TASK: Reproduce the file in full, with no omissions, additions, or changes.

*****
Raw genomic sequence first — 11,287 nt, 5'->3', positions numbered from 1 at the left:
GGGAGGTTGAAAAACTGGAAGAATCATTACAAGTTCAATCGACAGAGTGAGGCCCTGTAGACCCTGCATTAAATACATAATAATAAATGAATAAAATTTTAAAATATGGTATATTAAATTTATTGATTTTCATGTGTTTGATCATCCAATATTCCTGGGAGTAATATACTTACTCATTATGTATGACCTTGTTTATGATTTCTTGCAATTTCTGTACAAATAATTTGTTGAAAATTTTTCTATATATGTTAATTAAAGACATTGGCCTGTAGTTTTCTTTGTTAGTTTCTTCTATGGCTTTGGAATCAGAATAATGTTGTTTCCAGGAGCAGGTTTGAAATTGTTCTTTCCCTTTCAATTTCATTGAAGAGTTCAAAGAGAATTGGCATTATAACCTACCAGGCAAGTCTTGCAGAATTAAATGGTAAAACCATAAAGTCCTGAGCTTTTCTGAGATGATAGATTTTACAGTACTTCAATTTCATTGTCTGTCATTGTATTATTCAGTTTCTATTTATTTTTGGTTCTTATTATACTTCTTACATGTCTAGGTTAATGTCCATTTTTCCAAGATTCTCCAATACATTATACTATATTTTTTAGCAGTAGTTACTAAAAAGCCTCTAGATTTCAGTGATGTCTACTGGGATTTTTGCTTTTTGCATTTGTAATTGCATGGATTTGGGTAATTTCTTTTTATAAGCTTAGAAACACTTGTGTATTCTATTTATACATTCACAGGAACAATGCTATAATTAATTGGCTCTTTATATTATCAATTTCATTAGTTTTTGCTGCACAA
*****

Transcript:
Raw genomic sequence first — 11,287 nt, 5'->3', positions numbered from 1 at the left:
GGGAGGTTGAAAAACTGGAAGAATCATTACAAGTTCAATCGACAGAGTGAGGCCCTGTAGACCCTGCATTAAATACATAATAATAAATGAATAAAATTTTAAAATATGGTATATTAAATTTATTGATTTTCATGTGTTTGATCATCCAATATTCCTGGGAGTAATATACTTACTCATTATGTATGACCTTGTTTATGATTTCTTGCAATTTCTGTACAAATAATTTGTTGAAAATTTTTCTATATATGTTAATTAAAGACATTGGCCTGTAGTTTTCTTTGTTAGTTTCTTCTATGGCTTTGGAATCAGAATAATGTTGTTTCCAGGAGCAGGTTTGAAATTGTTCTTTCCCTTTCAATTTCATTGAAGAGTTCAAAGAGAATTGGCATTATAACCTACCAGGCAAGTCTTGCAGAATTAAATGGTAAAACCATAAAGTCCTGAGCTTTTCTGAGATGATAGATTTTACAGTACTTCAATTTCATTGTCTGTCATTGTATTATTCAGTTTCTATTTATTTTTGGTTCTTATTATACTTCTTACATGTCTAGGTTAATGTCCATTTTTCCAAGATTCTCCAATACATTATACTATATTTTTTAGCAGTAGTTACTAAAAAGCCTCTAGATTTCAGTGATGTCTACTGGGATTTTTGCTTTTTGCATTTGTAATTGCATGGATTTGGGTAATTTCTTTTTATAAGCTTAGAAACACTTGTGTATTCTATTTATACATTCACAGGAACAATGCTATAATTAATTGGCTCTTTATATTATCAATTTCATTAGTTTTTGCTGCACAA